Q&A with Chris Offutt, Author of The Killing Hills

Read on for J.B. Stevens's interview with Chris Offutt, author of The Killing Hills, and learn more about Chris and his writing process.

I recently had the good fortune to do a short question and answer with Chris Offutt. Chris is a widely accomplished author across numerous formats—TV, comics, memoir, and fiction. He is a highly-skilled writer, and someone I personally look up to. As a fan, I was delighted to speak with him. His new novel The Killing Hills comes out on June 15th from Grove Press. Below is our correspondence.

 

For readers unfamiliar, can you talk a bit about yourself?

I grew up on a dirt road in Haldeman, KY, population 200. It was a former mining town in the middle of the Daniel Boone National Forest. Every day I walked a path through the woods to my elementary school at the bottom of the hill. For high school, I walked the same path and caught a bus to town. I went to the nearest university, Morehead State, about ten miles away, and studied Theatre and Visual Art. 

After college, I began writing prose. I traveled the U.S.A, mainly hitchhiking, and working labor jobs. My first story was accepted when I was thirty-one. In my late forties, I began working in Hollywood to finance my son’s college education. The Killing Hills is my eighth book. 

Over the years I’ve lived in 12 states and several cities. I now live at the dead end of a gravel road in Lafayette County, Mississippi, near Oxford.  

 

Tell us about your soon-to-be-released novel The Killing Hills.

I always wanted to write crime novels, having loved them as a kid— reading Nancy Drew, the Hardy Boys, and Sherlock Holmes.  I wrote two that are unpublished—they just weren’t good enough—but I learned a lot from the effort. The Killing Hills is my first crime novel set in the hills of eastern Kentucky. I loved writing it so much that I wrote a sequel. I’m now working on a third one. 

If somebody got killed where I grew up, half the county knew who did it and why. The other half had strong suspicions. This made finding the culprit relatively easy for law enforcement. For the novel, I wanted to see what it was like for a sheriff to have a murder case that was not so obvious. In essence, the first homicide by an unknown party in county history. 

 

What type of research did you do for this novel?

Very little. The book takes place where I grew up. All my fiction is set in the same four square miles, or about people from there. Setting a book during contemporary times, in a place I know intimately, reduced the amount of research. My reference books are mostly field guides to birds, trees, and wildflowers, and a few books about weapons. 

 

If you had to pick one author to co-write a novel with who would it be… and why?

If I love a writer’s work, the last thing I’d want to do is co-write. It would dilute the strength of that writer’s prose and specific vision. I couldn’t forgive myself for doing that to a favorite writer.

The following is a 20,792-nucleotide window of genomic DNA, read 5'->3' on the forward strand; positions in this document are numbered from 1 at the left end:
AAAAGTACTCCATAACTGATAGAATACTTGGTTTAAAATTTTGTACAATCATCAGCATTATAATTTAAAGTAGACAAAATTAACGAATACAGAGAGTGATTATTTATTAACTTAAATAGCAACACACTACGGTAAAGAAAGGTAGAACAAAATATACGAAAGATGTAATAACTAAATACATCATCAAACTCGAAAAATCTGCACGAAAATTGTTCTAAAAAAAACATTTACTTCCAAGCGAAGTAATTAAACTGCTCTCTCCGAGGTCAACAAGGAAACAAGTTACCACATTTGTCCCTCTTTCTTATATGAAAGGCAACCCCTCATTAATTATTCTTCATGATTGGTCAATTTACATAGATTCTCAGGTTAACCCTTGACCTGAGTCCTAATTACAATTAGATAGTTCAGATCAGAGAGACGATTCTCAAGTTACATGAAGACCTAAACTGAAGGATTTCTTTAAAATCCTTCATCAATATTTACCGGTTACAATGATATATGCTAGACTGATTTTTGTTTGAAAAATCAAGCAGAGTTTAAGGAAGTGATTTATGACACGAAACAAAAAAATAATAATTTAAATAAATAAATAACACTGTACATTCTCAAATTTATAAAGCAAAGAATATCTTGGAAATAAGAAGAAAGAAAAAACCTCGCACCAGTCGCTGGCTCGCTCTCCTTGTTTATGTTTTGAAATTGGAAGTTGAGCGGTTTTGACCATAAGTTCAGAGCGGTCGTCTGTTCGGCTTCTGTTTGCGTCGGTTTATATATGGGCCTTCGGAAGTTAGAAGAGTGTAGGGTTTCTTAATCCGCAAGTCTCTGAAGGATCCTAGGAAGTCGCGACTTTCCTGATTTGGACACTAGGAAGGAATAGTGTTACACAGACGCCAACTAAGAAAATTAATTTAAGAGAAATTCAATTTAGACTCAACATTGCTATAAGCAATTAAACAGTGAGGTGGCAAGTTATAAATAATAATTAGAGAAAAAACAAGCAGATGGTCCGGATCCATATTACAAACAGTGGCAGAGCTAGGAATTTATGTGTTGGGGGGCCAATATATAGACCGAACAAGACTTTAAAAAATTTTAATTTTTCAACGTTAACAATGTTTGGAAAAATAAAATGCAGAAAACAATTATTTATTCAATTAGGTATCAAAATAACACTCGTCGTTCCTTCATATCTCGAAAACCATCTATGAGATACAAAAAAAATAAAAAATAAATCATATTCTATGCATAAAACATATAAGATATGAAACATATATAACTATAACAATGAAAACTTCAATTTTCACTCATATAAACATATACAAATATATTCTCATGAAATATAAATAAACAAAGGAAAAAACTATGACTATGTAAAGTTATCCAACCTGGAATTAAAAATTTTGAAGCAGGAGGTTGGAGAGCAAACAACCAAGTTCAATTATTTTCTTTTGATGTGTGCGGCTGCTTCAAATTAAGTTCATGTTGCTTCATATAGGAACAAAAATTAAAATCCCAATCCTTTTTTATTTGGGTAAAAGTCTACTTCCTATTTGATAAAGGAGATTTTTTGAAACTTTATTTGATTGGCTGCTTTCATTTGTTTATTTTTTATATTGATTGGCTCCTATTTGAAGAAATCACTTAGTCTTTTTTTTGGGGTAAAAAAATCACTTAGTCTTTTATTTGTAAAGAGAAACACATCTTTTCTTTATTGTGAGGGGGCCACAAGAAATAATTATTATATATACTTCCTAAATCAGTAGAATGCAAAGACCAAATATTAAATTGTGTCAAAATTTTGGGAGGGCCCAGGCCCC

Are you a full-time author, or do you have a “day” job?

I teach screenwriting and film classes to undergraduates at the University of Mississippi. Once every three years, I teach a graduate fiction course. I’ve never been able to get by on writing alone. 

I’ve been a dishwasher, waiter, truck driver, landscaper, housepainter, garbage man, furniture mover, curb painter, and warehouse worker. I worked in various stores including men’s clothing, secondhand items, tourist art, and as a florist. I also worked as a family photographer in New England and as a tour guide on a boat in Florida. Most recently I worked as a screenwriter for True Blood, Weeds, and Treme. When I learned that there’s more money in TV pilots, I wrote four. 

All in all, I’d rather be a dishwasher. Much better job than any of the above—no pressure and you get a free meal.  

 

Looking at your website, I read about your theater past. What was your favorite part to play (before you lost the acting bug)?

I loved the plays of Eugene O’Neill and always auditioned for them. Later, I discovered Sam Shepard. He wrote great plays. I heard him say that he wrote parts that he’d like to play himself. I borrowed that advice and applied it to my own workI write novels I’d like to read. 

 

Anything you would like to add?

I have the “collecting bug” but could never afford to buy anything. My holdings consist of objects I found in the woods—turtle shells, bird nests, antlers, feathers, animal skulls, cool sticks, and hundreds of lucky rocks. I love photography and post on Instagram. I have all my scalp hair and wisdom teeth.  

Lastly, I don’t know when or if I ever said this, but my daily goal is to write one minute per day. It reduces pressure and anxiety tremendously. Also, I always achieve my goal. 

 

Mr. Offutt is a great writer, and it was my pleasure to speak with him. If you’d like to experience Chris’s prose, and you live in the Southeastern United States, he is doing a live fiction reading at Noir at the Bar on June 26th, 2021. The event takes place at the Wild Roast Café in Hoover, Alabama at 7pm (I’ll be reading as well). Also, buy his new book.

 

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